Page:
Reading the comments on Kristin's Wednesday post, Money lessons I've learned since writing for Get Rich Slowly, it's very clear that being able to talk with family about money is as difficult as it is beneficial. And while we've discussed the topic before (Ask the Readers: How to talk to friends and family about money), it's a big enough problem that updating it could be helpful.
A 2012 survey by T. Rowe Price bears out the breadth of the problem. It determined that 28 percent of parents found it difficult to talk to their children about finances — and 29 percent of those surveyed said it was difficult to talk about puberty.
A lot of you agreed with Kristin's points that not talking about money promotes financial illiteracy and leads to spending more money. Some observed that cultural issues affect money discussions and that sometimes it is better not to divulge too much. Still, El Nerdo reminded us that taboos may have evolved for a reason but that not discussing money with children at all is “just wrong.”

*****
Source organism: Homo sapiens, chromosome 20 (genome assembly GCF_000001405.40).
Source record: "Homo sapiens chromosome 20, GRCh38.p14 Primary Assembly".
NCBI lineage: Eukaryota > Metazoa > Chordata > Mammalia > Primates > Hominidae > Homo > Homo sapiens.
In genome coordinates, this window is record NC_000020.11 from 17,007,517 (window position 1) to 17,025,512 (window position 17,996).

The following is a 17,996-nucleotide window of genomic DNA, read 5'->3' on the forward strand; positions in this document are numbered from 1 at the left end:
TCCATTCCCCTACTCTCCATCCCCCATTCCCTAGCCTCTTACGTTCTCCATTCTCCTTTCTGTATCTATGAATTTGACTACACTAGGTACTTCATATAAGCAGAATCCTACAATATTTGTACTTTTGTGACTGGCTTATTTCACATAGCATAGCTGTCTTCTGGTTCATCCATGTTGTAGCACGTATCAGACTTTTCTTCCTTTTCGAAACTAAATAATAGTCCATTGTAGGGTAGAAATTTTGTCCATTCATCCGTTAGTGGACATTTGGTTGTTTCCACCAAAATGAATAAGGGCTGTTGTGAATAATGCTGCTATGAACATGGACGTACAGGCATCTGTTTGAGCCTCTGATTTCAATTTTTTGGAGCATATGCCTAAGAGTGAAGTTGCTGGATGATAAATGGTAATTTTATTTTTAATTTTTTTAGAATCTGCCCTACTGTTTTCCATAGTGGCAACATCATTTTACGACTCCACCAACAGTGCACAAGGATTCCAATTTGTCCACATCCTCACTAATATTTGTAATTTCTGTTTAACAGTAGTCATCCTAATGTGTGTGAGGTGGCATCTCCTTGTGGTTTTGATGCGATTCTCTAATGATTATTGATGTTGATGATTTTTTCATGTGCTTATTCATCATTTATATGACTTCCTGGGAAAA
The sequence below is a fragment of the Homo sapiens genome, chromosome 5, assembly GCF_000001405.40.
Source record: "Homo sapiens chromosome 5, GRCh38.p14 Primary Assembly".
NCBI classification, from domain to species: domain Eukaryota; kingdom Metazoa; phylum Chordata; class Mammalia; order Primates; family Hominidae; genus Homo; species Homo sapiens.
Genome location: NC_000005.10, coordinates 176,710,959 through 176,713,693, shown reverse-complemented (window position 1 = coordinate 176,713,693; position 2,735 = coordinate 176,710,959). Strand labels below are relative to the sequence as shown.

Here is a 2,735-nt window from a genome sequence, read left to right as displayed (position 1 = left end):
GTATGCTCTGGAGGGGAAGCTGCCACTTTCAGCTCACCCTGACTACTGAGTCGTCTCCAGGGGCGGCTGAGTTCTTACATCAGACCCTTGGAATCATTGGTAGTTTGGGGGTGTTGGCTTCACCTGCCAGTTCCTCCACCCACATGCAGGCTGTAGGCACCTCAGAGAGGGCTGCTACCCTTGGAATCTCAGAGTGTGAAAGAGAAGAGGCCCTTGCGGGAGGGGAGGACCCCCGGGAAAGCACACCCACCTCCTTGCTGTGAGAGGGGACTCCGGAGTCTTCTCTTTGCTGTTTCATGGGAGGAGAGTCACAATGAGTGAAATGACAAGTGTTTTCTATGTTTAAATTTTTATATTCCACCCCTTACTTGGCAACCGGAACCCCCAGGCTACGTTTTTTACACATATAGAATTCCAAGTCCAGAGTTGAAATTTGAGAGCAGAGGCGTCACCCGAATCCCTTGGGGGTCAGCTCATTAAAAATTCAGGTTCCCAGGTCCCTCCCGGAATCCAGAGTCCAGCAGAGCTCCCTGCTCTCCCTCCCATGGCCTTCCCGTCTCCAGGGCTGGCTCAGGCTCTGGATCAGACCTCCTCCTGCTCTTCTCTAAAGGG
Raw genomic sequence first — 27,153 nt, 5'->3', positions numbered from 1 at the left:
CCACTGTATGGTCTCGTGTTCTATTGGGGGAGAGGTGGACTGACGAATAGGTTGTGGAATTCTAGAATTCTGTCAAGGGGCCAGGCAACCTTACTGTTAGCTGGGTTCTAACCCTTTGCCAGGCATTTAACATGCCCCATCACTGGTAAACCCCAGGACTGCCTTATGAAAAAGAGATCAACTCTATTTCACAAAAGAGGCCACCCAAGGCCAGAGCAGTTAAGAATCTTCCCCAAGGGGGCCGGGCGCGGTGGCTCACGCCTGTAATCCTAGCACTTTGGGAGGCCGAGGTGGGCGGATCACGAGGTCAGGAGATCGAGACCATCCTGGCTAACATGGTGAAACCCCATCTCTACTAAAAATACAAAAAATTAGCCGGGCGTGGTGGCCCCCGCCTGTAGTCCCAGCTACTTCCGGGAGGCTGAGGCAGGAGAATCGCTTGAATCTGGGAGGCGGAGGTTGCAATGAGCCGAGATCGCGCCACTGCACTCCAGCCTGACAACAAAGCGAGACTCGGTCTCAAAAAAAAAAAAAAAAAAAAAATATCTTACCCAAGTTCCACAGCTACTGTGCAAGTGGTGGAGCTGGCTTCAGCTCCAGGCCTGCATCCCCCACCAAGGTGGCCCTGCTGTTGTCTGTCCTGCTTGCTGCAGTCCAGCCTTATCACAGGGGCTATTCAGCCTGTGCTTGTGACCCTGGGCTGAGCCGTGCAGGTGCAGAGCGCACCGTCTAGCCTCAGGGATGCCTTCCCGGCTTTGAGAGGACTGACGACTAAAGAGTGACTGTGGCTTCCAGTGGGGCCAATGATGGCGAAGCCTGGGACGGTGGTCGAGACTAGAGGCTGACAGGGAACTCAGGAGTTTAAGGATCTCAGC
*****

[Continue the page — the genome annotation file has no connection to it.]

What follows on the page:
Even as Kristin identified that “not talking about money creates conflict,” it seems that the opposite is also true — otherwise, why avoid the topic? So given how important it is to get the subject on the table, how do you actually go about it? Some of you offered solutions: Talk about percentages, principles, and strategies. Talk against debt, talk about the path to prosperity, but be discreet. I think we have to be prepared to meet people where they are, not where we are.
For instance, I asked the readers “Are you involved with your parents' finances?” when I was in the process of helping my father change his living situation because it was becoming unsafe for him. As he and I started talking about the costs, I learned that he wanted to make the change but found it all too overwhelming to do on his own. What if the people we care about really want to get control of their finances but just find the whole process too daunting to begin?
Here's a new direction: Should you adopt a different strategy to discuss money based on your relationship with the person, for example, whether they are your parent, your child, or other loved one?
Have you ever tried to talk to your adult children about their financial situation? Have you tried to influence friends or relatives to see the light? Share what worked, what didn't, and how you got past the money taboo!